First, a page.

Scientific name: Acorus calamus

Common names: Grass Myrtle, Sweet Grass, Sweet Root, Sweet Rush, Sweet Sedge, Myrtle Flag, Sweet Myrtle, Sea Serge

Ayurvedic names: Vacha

Chinese names: shui chang pu

Bangladesh names: Supari, Tari, Vach

Arabic names:    قصب الذريرة (qassabu ath-thareerah)

Rain Forest names:

Family: Araceae

Approximate number of species known: 150

Common parts used: Root

Collection: Early autumn to late autumn

Annual/Perennial: Perennial

Height: 6- 12 inches height

Actions: Anti-spasmodic, aromatic, carminative,  Demulcent, vulnerary

Known Constituents: Mucilage, glycosdies, tannins

Constituents Explained: Acorus calamus Variegata


Used as a tonic for the digestive tract, has muculgous properties that calm the digestive tract.  The bitter aspect may stimulate digestion too. Used for ulcers and failing appetite.  

Its used in fevers and to prevent griping caused by other herbs.1  The root once dried has been used to induce nausea in those who smoke tobacco and destroy the taste for it.

Traditional Use: Digestive bitter and Carminative use and internal use

Clinical Studies:

The constituents and antimicrobial activity of the essential oil from Acorus calamus were analysed. Methyl isoeugenol and cyclohexanone were identified as the major constituents of the essential oil.

The essential oil was tested for antimicrobial activity against bacteria and yeast, and has shown strong antibiotic activities against most of the tested microbes, except Escherichia coli. 

The hexane extract has shown a similar pattern of antimicrobial activity as the essential oil. Methyl isoeugenol, the most abundant constituent in the essential oil, has also shown similar antimicrobial activity, except against Bacillus subtilis. 

The essential oil as well as the hexane extract and methyl isoeugenol have shown antimicrobial activity against Propionibacterium acne, which is known to be involved in acne vulgaris.


Kim WJ, Hwang KH, Park DG, Kim TJ, Kim DW, Choi DK, Moon WK, Lee KH. “Major Constituents And Antimicrobial Activity Of Korean Herb Acorus Calamus.” 2011 August

Source material:

                   Sedge, Sweet

Latin name:       Acorus calamus

Family:                N.O. Araceae

Other names:

Calamus. Sweet Flag. Sweet Root. Sweet Rush. Sweet Cane. Gladdon. Sweet Myrtle. Myrtle Grass. Myrtle Sedge. Cinnamon Sedge.

It is found in all European countries except Spain. Southern Russia, northern Asia Minor, southern Siberia, China, Japan, northern United States of America, Hungary, Burma, Ceylon and India. It is a tall perennial wetland monocot with scented leaves and more strongly scented rhizomes, which have been used medicinally, for its odor, and as a psychotropic drug.

The Sweet Sedge is a vigorous, reed-like, aquatic plant, flourishing in ditches, by the margins of lakes and streams and in marshy places generally, associated with reeds, bulrushes and bur-reed. The scape or flower-stem arises from the axils of the outer leaves, which it much resembles, but is longer and solid and triangular. From one side, near the middle of its length, projecting upwards at an angle, from the stem, it sends out a solid, cylindrical, blunt spike or spadix, tapering at each end, from 2 to 4 inches in length, often somewhat curved and densely crowded with very small greenish-yellow flowers.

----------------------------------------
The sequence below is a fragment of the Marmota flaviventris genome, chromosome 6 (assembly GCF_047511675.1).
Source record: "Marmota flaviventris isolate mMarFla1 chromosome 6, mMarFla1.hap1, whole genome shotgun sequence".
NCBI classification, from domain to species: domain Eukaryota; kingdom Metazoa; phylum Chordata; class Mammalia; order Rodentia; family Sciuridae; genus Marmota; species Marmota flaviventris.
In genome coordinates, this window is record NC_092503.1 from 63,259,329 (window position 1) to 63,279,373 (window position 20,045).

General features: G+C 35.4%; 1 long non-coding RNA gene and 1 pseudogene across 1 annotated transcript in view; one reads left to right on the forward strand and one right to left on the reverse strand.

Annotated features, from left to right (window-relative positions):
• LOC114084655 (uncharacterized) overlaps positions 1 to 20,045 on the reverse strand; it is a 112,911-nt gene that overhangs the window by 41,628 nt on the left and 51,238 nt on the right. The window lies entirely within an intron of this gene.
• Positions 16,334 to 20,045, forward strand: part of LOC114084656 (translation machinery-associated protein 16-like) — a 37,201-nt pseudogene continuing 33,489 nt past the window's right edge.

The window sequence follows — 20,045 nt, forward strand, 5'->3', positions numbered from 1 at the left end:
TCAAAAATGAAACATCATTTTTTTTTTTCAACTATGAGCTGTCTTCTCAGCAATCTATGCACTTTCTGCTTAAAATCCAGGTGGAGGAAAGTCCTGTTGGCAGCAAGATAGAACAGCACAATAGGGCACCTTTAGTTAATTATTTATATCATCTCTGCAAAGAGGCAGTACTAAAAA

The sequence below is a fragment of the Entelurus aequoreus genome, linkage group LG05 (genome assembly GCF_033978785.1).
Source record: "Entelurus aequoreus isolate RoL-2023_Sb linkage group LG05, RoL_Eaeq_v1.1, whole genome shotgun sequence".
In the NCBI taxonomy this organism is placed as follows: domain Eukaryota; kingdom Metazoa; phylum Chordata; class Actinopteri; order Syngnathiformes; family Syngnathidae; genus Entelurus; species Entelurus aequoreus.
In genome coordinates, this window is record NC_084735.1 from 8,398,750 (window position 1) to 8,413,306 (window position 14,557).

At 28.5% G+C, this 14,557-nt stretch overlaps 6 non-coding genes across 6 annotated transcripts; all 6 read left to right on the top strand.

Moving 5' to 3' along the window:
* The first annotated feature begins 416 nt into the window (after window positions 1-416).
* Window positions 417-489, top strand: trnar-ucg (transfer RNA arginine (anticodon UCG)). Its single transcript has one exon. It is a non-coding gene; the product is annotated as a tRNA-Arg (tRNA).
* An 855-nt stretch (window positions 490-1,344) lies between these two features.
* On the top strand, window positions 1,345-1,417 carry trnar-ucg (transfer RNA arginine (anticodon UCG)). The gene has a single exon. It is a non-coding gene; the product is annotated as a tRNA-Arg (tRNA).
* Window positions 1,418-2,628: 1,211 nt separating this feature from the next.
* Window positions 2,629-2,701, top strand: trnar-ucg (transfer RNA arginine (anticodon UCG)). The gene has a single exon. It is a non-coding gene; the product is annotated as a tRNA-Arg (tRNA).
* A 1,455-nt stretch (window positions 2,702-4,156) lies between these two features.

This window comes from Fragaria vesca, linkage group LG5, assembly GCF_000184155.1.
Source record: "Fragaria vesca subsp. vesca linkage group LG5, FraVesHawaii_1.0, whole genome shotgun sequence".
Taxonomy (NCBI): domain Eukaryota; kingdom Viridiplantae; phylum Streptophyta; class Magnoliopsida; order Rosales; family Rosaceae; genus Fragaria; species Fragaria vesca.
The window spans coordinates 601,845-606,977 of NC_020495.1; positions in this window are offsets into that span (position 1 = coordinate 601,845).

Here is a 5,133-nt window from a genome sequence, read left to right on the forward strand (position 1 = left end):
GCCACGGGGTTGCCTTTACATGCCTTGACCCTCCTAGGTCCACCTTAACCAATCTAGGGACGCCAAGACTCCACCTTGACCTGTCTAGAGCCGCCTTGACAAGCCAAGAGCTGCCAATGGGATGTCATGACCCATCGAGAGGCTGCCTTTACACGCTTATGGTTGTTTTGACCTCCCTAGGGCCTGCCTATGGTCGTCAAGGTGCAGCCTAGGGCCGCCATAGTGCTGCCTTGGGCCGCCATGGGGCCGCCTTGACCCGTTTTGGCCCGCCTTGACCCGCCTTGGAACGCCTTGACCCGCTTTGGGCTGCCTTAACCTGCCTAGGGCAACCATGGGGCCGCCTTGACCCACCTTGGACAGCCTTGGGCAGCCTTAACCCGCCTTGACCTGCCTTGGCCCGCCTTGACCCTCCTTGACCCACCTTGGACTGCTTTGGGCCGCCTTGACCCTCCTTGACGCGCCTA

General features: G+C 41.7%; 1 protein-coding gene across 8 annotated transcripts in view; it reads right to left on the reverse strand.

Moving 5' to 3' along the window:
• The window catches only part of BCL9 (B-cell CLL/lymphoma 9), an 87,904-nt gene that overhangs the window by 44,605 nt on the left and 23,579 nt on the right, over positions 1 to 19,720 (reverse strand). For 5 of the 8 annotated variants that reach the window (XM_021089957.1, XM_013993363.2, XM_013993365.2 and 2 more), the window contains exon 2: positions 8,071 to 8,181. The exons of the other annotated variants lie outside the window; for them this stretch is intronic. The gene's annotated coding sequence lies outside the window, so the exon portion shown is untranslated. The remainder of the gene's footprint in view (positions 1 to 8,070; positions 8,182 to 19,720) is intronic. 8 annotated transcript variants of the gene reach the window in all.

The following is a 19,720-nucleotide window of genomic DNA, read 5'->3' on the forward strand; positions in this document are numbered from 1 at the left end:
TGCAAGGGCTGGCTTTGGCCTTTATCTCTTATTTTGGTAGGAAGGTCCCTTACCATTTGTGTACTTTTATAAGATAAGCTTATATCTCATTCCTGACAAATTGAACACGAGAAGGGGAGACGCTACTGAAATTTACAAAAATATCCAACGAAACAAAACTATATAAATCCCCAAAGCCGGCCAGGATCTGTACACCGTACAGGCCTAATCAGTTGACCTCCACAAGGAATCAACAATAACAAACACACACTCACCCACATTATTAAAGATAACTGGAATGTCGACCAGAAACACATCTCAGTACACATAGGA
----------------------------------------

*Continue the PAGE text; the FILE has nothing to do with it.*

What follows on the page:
The properties of Calamus are almost entirely due to its volatile oil, obtained by steam distillation. The oil is contained in all parts of the plant, though in greatest quantity in the rhizome, the leaves yielding to distillation 0.2 per cent, the fresh root 1.5 to 3.5 per cent, the dried German root 0.8 per cent, and the Japan root as much as 5 per cent.

Calamus has been an item of trade in many cultures for thousands of years. Calamus has been used medicinally for a wide variety of ailments, and its smell makes calamus essential oil valued in the perfume industry.

–Calamus was formerly much esteemed as an aromatic stimulant and mild tonic. A fluid extract is an official preparation in the United States and some other Pharmacopeias, but it is not now official in the British Pharmacopeia, though it is much used in herbal medicine as an aromatic bitter. 

On account of the volatile oil which is present, it also acts as a carminative, removing the discomfort caused by flatulence and checking the growth of the bacteria which give rise to it. 

It is used to increase the appetite and benefit digestion, given as fluid extract, infusion or tincture. Tincture of Calamus, obtained by macerating the finely-cut rhizome in alcohol for seven days and filtering, is used as a stomachic and flavouring agent. It has a brownish-yellow colour and a pungent, spicy taste. 

The essential oil is used as an addition to inhalations. 

The dried root may be chewed ad libitum to relieve dyspepsia or an infusion of 1 OZ. to 1 pint of boiling water may be taken freely in doses of a teacupful. The dried root is also chewed to clear the voice.

Calamus has been found useful in ague and low fever, and was once greatly used by country people in Norfolk, either in infusion, or powdered, as a remedy against the fever prevalent in the Fens. Its use has been attended with great success where Peruvian bark has failed. It is also beneficial as a mild stimulant in typhoid cases.